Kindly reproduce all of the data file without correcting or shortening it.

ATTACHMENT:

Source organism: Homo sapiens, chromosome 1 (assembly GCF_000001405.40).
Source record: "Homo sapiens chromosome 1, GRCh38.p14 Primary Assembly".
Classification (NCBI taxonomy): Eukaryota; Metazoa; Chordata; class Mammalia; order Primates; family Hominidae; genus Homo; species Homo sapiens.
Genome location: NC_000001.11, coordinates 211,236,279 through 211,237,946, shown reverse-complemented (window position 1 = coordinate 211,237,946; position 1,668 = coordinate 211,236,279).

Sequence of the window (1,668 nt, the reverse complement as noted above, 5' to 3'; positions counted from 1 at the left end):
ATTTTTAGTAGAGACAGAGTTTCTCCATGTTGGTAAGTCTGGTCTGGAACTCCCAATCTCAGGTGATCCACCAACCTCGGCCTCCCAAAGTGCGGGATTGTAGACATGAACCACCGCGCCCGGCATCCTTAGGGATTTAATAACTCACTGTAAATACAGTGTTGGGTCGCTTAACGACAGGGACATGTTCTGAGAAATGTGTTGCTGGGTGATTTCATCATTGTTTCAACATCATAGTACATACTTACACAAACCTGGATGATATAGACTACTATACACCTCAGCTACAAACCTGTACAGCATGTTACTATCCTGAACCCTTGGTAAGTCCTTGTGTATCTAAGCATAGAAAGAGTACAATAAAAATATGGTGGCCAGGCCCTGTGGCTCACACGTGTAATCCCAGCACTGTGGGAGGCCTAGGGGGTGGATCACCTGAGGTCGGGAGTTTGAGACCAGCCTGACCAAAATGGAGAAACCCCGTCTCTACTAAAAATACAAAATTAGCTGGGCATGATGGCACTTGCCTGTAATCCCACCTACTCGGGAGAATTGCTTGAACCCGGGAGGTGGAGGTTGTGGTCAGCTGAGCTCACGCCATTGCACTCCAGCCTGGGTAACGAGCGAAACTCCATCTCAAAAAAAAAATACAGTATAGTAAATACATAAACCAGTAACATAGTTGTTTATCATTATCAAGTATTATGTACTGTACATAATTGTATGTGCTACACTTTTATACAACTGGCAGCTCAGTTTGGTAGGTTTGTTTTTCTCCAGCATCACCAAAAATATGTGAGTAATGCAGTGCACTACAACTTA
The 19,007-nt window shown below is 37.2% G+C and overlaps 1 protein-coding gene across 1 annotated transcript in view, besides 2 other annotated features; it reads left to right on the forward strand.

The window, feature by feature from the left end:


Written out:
Source organism: Homo sapiens, chromosome 1 (assembly GCF_000001405.40).
Source record: "Homo sapiens chromosome 1, GRCh38.p14 Primary Assembly".
Classification (NCBI taxonomy): Eukaryota; Metazoa; Chordata; class Mammalia; order Primates; family Hominidae; genus Homo; species Homo sapiens.
Genome location: NC_000001.11, coordinates 211,236,279 through 211,237,946, shown reverse-complemented (window position 1 = coordinate 211,237,946; position 1,668 = coordinate 211,236,279).

Sequence of the window (1,668 nt, the reverse complement as noted above, 5' to 3'; positions counted from 1 at the left end):
ATTTTTAGTAGAGACAGAGTTTCTCCATGTTGGTAAGTCTGGTCTGGAACTCCCAATCTCAGGTGATCCACCAACCTCGGCCTCCCAAAGTGCGGGATTGTAGACATGAACCACCGCGCCCGGCATCCTTAGGGATTTAATAACTCACTGTAAATACAGTGTTGGGTCGCTTAACGACAGGGACATGTTCTGAGAAATGTGTTGCTGGGTGATTTCATCATTGTTTCAACATCATAGTACATACTTACACAAACCTGGATGATATAGACTACTATACACCTCAGCTACAAACCTGTACAGCATGTTACTATCCTGAACCCTTGGTAAGTCCTTGTGTATCTAAGCATAGAAAGAGTACAATAAAAATATGGTGGCCAGGCCCTGTGGCTCACACGTGTAATCCCAGCACTGTGGGAGGCCTAGGGGGTGGATCACCTGAGGTCGGGAGTTTGAGACCAGCCTGACCAAAATGGAGAAACCCCGTCTCTACTAAAAATACAAAATTAGCTGGGCATGATGGCACTTGCCTGTAATCCCACCTACTCGGGAGAATTGCTTGAACCCGGGAGGTGGAGGTTGTGGTCAGCTGAGCTCACGCCATTGCACTCCAGCCTGGGTAACGAGCGAAACTCCATCTCAAAAAAAAAATACAGTATAGTAAATACATAAACCAGTAACATAGTTGTTTATCATTATCAAGTATTATGTACTGTACATAATTGTATGTGCTACACTTTTATACAACTGGCAGCTCAGTTTGGTAGGTTTGTTTTTCTCCAGCATCACCAAAAATATGTGAGTAATGCAGTGCACTACAACTTA
The 19,007-nt window shown below is 37.2% G+C and overlaps 1 protein-coding gene across 1 annotated transcript in view, besides 2 other annotated features; it reads left to right on the forward strand.

The window, feature by feature from the left end: